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North Korea has backed down on attacking Guam, awaits action from US

Reports say that North Korea has put their plans to attack Guam on hold in order to allow the U.S. to act first. South Korea hopes this is a window for peace talks. (GettyImages)

North Korea has decided to press the pause button on their plan to strike Guam, and is reportedly waiting for America to make the first move.

This is the first sign of an ebb to the escalation in rhetoric between North Korea and the U.S., after weeks of threats and shows of strength between the two countries. The tensions culminated in North Korea announcing preparations to strike the U.S. territory of Guam earlier this month.

According to the BBC, North Korean President Kim Jong Un reviewed plans to strike Guam, but decided to hold off. North Korea's state run news organization, Korean Central News Agency (KCNA) said the North Korean government is holding off in order to see what "the foolish Yankees" do first.

According to the BBC, KCNA reported that Kim "examined the plan for a long time," with senior military officials before deciding to wait. He reportedly opted to let the U.S. make the first move.

The BBC reported that analysts said this could mean that Kim is ready to de-escalate tensions, but it could also mean that North Korea is just not yet ready to strike. The BBC added that North Korea's secretive nature makes it hard for analysts to determine the communist state's reasoning.

However, according to KCNA, the commander of the North Korean forces are still ready, and awaiting orders "after rounding off the preparations for the enveloping fire at Guam."

The lull in North Korea's plans may be the window looked for by South Korea for the de-escalation of tensions between Pyongyang and Washington. According to the BBC, South Korean President Moon Jae-in said on Tuesday that "no one may decide to take military action without the consent" of the South Korean government.

According to the defense agreement between South Korea and the U.S., both countries must first consult with one another first about military action on the Korean peninsula before an attack can occur. While the U.S. may attack regardless of South Korea's decision, Seoul is leaning toward de-escalation with its northern neighbor.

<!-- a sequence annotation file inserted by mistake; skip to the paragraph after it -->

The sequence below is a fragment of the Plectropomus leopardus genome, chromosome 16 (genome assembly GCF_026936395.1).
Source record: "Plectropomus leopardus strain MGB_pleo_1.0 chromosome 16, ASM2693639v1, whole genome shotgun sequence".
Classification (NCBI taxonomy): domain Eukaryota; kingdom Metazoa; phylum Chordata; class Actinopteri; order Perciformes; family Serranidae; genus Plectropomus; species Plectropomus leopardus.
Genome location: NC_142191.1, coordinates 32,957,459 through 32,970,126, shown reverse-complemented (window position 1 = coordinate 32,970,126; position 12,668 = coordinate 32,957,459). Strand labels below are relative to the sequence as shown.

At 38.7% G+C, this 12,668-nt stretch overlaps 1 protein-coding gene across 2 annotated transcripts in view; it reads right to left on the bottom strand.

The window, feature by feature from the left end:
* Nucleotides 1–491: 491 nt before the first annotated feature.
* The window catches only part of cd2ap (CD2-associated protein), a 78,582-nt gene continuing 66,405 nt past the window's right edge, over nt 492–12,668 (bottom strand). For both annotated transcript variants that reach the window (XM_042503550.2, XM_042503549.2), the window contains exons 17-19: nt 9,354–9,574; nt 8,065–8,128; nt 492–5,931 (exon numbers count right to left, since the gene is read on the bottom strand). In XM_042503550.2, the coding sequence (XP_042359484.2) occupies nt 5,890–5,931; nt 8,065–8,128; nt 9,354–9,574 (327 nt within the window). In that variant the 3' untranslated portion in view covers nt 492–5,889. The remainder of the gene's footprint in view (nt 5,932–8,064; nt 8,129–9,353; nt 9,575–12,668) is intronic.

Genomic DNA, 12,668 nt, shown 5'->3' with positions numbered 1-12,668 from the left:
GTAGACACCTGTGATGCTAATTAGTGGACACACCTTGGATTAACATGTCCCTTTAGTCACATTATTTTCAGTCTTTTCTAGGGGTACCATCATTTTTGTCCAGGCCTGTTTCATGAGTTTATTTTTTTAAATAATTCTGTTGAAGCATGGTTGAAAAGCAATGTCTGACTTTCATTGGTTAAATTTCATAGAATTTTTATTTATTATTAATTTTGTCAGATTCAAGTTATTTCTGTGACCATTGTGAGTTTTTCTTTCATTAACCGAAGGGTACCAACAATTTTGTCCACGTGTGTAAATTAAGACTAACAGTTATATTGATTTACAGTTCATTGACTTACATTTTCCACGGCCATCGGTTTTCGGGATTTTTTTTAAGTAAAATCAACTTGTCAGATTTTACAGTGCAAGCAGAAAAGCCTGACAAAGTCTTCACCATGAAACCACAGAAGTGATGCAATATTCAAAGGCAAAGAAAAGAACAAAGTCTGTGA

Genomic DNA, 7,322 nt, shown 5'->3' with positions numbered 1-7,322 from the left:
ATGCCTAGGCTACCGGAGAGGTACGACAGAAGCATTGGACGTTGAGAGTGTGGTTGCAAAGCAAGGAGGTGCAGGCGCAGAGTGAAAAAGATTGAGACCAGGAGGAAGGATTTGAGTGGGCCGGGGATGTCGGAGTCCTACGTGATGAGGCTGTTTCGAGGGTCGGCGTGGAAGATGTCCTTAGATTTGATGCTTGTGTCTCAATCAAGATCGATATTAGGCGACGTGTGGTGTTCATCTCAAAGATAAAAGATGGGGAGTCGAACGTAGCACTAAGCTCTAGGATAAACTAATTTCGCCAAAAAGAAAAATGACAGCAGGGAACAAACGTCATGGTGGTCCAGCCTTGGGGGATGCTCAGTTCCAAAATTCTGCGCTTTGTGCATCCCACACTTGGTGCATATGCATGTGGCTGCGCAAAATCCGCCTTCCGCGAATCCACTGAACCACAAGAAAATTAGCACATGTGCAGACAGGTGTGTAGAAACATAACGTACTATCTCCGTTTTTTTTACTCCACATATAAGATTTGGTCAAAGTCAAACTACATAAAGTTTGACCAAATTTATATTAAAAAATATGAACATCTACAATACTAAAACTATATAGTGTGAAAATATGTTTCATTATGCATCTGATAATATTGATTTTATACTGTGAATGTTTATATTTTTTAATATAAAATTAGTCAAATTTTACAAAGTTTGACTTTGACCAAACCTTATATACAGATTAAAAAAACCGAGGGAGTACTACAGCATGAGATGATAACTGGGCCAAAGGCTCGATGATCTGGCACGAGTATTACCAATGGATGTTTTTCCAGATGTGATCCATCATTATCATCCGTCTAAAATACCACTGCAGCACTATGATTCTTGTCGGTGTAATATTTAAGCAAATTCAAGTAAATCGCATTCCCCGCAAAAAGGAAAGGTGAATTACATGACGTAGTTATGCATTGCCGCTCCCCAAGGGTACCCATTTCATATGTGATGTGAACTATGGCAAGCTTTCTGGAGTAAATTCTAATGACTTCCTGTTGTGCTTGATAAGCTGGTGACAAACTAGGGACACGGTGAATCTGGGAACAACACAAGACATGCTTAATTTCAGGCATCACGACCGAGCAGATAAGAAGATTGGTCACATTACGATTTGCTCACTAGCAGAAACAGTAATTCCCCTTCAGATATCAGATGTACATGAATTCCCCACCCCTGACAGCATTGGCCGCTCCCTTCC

South Korea's primary goal with North Korea is peace. In July, South Korea's Unification Ministry offered to conduct peace talks between the militaries of the North and South. The offers have been largely ignored by North Korea. Instead, North Korea criticized the South Korean government for offering peace with one hand, and threatening military action with the other.

Unification Ministry officials said that the offer to conduct peace talks has no deadline.

South Korea has strong reasons for not going to war.

A war on the Korean Peninsula could potentially have serious financial drawbacks for South Korea. The Korean War fought in the 1950s crashed South Korea's GDP by 80 percent. South Korea is currently 11th in the world's top GDP earners, and makes up two percent of the world's GDP as a whole. A drastic dip in South Korea's economy would be felt by many countries across the globe.

As for North Korea, a war with the U.S. would be "suicidal," as one unnamed U.S. official stated. Secretary of Defense James Mattis said that North Korea would be "grossly overmatched" by the military and technological might of the U.S., resulting in "the end of its regime and the destruction of its people."

Also, China, North Korea's ally in the region, warned Pyongyang that should it strike the U.S. first, it would not intervene on the communist country's behalf. Instead it would allow the U.S. to destroy it.

Simultaneously, China warned that should Washington strike at North Korea first, it would act against the U.S. in favor of North Korea.

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